Remember, that there are limitations for using the PERC scale. See the appropriate section before using the calculator.
PERC Calculator - Pulmonary Embolism Rule-Out Criteria
This PERC calculator (Pulmonary Embolism Rule-out Criteria) gives you a quick look at the PERC criteria, which can help you determine if the patient is likely to have a pulmonary embolism. The PERC rule was first introduced in the 2005 paper Clinical criteria to prevent unnecessary diagnostic testing in emergency department patients with suspected pulmonary embolism, and validated two years later in Prospective multicenter evaluation of the pulmonary embolism rule-out criteria.
Right now, it makes a good supplement to the patient's Well's score. If the result of PERC is negative, then D-Dimer testing can be avoided.
How to use PERC calculator?
Using the PERC calculator is all about checking how the patient compares to the PERC criteria. Just follow the steps below:
- You may want to know the limitations of the PERC rule first, as, in some cases, you cannot rely on the scale. Check the last section for more details.
- If you can apply the pulmonary embolism rule-out criteria to your patient, take a look at the panel on the left of your screen.
- Select "Yes" to all of the conditions that refer to your patient. They are all automatically set as 'No', so you're only interested in positive checks.
- We'll estimate the result using all of the criteria, and you will see the answer given below, together with a short comment.
PERC criteria (pulmonary embolism rule out criteria) description
In the PERC calculator, you can see a short description for some of the points hovering over the particular criteria. In this section, you'll find a more detailed description:
- Age ≥50 years old - is a patient older than 50?
- Heart rate over 100/minute - defined professionally as tachycardia. Be careful, as the use of β-blockers can mask it.
- O₂ saturation below 95% on room air - cannot be used in patients who use additional oxygen for breathing.
- Unilateral leg swelling - it might be a sign of deep venous thrombosis, especially is the leg is painful, and the complaints are fairly new.
- Hemoptysis - is a patient coughing up blood?
- Prior history of deep venous thrombosis or pulmonary embolism - if that condition has already happened, it is a sign that the patient has a tendency to suffer from this kind of illness.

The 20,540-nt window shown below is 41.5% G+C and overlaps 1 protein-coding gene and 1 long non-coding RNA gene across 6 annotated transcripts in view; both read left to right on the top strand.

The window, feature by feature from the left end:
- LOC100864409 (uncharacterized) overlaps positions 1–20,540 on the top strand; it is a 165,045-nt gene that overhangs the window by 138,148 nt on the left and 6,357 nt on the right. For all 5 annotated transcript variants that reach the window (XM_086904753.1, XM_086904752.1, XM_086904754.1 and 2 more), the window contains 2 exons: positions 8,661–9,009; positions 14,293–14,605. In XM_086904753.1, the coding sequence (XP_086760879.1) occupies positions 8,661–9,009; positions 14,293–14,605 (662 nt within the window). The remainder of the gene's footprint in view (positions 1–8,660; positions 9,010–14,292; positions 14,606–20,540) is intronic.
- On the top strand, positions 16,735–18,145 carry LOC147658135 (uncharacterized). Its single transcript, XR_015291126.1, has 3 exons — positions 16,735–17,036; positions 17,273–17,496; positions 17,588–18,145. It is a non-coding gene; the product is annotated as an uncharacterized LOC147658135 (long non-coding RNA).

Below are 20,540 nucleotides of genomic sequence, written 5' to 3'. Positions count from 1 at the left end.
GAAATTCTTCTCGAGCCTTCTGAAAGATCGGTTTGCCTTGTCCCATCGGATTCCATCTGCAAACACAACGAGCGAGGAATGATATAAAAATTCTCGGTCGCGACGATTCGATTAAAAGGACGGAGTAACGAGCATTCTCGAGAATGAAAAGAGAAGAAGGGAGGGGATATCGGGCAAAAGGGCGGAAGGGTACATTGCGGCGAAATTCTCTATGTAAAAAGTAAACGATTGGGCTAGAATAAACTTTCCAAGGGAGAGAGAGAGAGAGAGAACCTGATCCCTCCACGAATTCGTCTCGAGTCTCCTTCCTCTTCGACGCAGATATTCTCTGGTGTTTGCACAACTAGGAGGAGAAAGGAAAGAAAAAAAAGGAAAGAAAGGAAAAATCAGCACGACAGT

- Recent trauma or surgery - a trauma or surgery that happened less than 4 weeks ago.
- Exogenous estrogen use - women on oral contraceptive pills, those on hormone replacement therapy or using estrogens for other reasons.
PERC - negative and positive results
Although in the PERC calculator you see eight different factors, there are only two possible outcomes. PERC negative means that none of the risk criterion were met, and the possibility of pulmonary embolism is very low. On the other hand, just one factor is enough to support further testing, starting by examining the patient's D-Dimer level.
As mentioned in the calculator itself, the scale is helpful if you want to assess if the risk of PE (pulmonary embolism) is below <15%. We can treat it as a reference to the Well's score's diagnosis of 'PE as likely as, OR more likely than, an alternative diagnosis'. According to the Australian Family Physician, if the patient's Well's score is ≤4 (or ≤1 in a simplified version), we can apply the PERC rule. If none of the PERC criteria are met (the answer to every point is 'No' and the points are equal to zero), we can safely rule out pulmonary embolism.
PERC rule limitations
Although the criterion used in this PERC calculator are very useful in determining which patients need further D-Dimer testing, there are some cases when you cannot apply the PERC rule. Patients with the below conditions were not included in the original paper that introduced this method, so that the rule may be unreliable in their case: